A world record crowd of 56,000 for a rugby union club match watched Llanelli RFC beat Neath RFC by 28 points to 13 points in the final of the Schweppes Cup (WRU Challenge Cup) on 7 May 1988. The first evening game to be played under floodlights was held on 4 September 1991 at 8.00pm, between Wales and France. The last international match to be held at the National Stadium was between Wales and England on 15 March 1997, and the last ever match that was held at the National Stadium was on 26 April 1997 between Cardiff and Swansea, Cardiff won the SWALEC Cup (WRU Challenge Cup) by 33 points to 26 points.Millennium Stadium
In 1997, just thirteen years after the National Stadium had opened, it was considered too small and did not have the facilities required of the time and it was demolished and a new stadium, the Millennium Stadium, was built in its place (completed to a north-south alignment and opened in June 1999). This would become the fourth redevelopment of the Cardiff Arms Park site. Although the Millennium Stadium is on roughly two thirds of the National Stadium, Cardiff Arms Park site, it is currently no longer using the Arms Park name. The official website confuses the issue as well, one part states that "The Millennium Stadium is located on Westgate Street in Cardiff; next to the Cardiff Arms Park". whereas another section specifically refers to the stadium as "The Millennium Stadium, on the Cardiff Arms Park"Cardiff rugby ground
Only the Cardiff rugby ground and the Cardiff Athletic Bowls Club now use the name Cardiff Arms Park. Cardiff rugby ground has two main stands, the North Stand, which was renamed the Bmibaby Stand in August 2002, and the South Stand. Both the Bmibaby Stand and the South Stand have terracing below seating. The other ends of the ground are the Westgate Street end (east), which has rows of seating below executive boxes, plus the club shop, and the River Taff end (west), which has 26 executive boxes. Cardiff rugby ground has two main entrances, the south entrance, and the Gwyn Nicholls Memorial Gates (north entrance), which was unveiled on 26 December 1949 in honour of the Welsh international rugby player Gwyn Nicholls. The Cardiff Athletic Clubhouse is situated in the corner of the ground between the South Stand and the Westgate Street end.
The South Stand of the Cardiff rugby ground formed a complete unit with the North Stand of the National Stadium. Now the same structure of the South Stand of the Cardiff rugby ground is also physically attached to the North Stand of the Millennium Stadium. This section is known colloquially as Glanmor's Gap, after Glanmor Griffiths, former chair and President of the WRU. This came about because the WRU were unable to secure enough funding to include the North Stand in the Millennium Stadium, and the National Lottery Commission would not provide any additional funds to be used for the construction of a new ground for Cardiff RFC. The Millennium Stadium was therefore built with the old reinforced concrete structure of the National Stadium (North Stand) and the new steel Millennium Stadium structure built around it.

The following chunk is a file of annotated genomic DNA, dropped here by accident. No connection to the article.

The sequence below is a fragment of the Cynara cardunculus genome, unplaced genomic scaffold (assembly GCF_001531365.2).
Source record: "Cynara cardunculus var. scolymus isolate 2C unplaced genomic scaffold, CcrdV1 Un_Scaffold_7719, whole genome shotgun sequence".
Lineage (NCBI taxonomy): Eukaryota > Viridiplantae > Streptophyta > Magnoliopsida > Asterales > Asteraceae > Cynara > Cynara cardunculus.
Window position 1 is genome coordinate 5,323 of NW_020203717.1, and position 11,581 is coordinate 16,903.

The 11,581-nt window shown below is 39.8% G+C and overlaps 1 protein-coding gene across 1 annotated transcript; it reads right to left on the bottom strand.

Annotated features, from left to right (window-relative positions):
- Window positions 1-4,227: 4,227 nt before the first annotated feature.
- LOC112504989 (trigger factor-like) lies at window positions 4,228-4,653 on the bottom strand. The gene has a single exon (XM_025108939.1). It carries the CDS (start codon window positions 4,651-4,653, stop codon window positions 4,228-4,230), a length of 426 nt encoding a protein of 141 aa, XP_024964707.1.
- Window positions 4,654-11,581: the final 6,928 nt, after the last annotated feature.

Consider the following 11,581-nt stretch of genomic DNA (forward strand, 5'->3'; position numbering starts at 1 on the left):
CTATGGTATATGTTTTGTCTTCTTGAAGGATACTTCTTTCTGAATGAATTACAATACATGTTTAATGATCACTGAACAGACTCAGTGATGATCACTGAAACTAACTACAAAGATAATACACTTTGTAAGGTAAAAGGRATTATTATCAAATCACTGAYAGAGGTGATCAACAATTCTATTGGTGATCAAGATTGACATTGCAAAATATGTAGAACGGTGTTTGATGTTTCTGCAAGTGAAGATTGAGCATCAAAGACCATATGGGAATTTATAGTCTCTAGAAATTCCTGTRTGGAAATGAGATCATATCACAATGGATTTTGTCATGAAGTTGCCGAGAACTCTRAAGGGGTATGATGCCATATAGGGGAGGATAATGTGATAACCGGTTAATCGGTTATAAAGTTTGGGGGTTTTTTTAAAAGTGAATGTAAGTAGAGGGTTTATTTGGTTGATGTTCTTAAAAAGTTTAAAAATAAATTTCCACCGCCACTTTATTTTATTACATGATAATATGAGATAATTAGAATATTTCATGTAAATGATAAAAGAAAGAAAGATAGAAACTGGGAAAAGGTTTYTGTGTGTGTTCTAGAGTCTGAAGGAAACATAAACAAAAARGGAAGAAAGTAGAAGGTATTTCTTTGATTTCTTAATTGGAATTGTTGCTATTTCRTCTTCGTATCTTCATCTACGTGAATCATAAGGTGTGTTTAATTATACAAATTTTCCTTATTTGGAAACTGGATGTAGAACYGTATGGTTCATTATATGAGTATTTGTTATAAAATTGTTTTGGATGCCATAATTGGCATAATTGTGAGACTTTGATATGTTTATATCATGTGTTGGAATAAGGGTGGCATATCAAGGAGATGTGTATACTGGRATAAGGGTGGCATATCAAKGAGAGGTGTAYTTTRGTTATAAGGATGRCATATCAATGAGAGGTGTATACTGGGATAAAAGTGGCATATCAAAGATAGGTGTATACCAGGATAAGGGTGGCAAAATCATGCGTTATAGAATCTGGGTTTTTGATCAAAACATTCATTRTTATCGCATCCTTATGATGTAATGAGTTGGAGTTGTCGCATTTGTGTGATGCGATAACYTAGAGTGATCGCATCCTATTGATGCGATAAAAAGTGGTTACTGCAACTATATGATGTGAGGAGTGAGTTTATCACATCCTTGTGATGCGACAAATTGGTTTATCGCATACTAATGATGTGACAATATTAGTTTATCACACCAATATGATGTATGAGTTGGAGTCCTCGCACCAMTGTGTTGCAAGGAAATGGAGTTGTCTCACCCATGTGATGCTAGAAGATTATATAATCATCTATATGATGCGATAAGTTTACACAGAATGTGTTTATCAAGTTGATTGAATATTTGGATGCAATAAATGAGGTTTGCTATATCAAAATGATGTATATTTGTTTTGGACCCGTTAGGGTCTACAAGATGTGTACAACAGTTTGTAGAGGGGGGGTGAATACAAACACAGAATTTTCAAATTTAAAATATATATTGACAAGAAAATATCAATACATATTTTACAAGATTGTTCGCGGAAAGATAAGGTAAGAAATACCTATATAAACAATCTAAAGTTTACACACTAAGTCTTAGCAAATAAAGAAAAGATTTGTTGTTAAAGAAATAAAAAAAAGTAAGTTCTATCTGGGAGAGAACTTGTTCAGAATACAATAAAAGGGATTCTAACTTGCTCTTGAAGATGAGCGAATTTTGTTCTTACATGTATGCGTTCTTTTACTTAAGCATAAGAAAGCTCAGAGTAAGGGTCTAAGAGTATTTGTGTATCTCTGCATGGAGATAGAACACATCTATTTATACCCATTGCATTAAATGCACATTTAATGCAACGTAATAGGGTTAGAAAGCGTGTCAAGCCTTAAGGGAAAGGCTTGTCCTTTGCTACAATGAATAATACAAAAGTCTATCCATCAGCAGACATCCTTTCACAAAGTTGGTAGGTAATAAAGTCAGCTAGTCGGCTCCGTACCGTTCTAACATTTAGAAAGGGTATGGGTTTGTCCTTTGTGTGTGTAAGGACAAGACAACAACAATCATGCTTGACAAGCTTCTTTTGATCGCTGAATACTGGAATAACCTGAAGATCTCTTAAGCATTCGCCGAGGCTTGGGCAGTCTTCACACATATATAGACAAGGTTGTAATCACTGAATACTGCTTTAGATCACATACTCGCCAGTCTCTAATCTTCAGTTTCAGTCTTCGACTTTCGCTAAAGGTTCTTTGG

There is doubt about the future of the Arms Park after 2010 following the move of the Cardiff Blues to the Cardiff City Stadium. Cardiff RFC Ltd, the company that runs Cardiff Blues and Cardiff RFC, still has a 15-year lease on the Arms Park, but talks are underway to release the rugby club from the terms of the lease, to enable the Millennium Stadium to be redeveloped with a new North Stand and adjoining convention centre. However, it still has the original requirement on the lease, that the land will only be used for "recreational purposes", as stipulated by the Bute family. But the Arms Park site is a prime piece of real estate in the centre of Cardiff, which means that it may be difficult to sell the land to property developers. The estimated value of the whole Arms Park site could be at least GB£25 million, although with the "recreational use" requirement, its actual value could be a lot less than that figure. A decision by Cardiff Athletic Club on the future of the Arms Park has yet to be made. In 2011, the Cardiff Blues regional rugby union team made a £6M bid for the Arms Park, later the WRU made an increased bid of £10M for the site. Both bids were rejected by the trustees of the Cardiff Athletic Club.Cardiff Athletic Bowls Club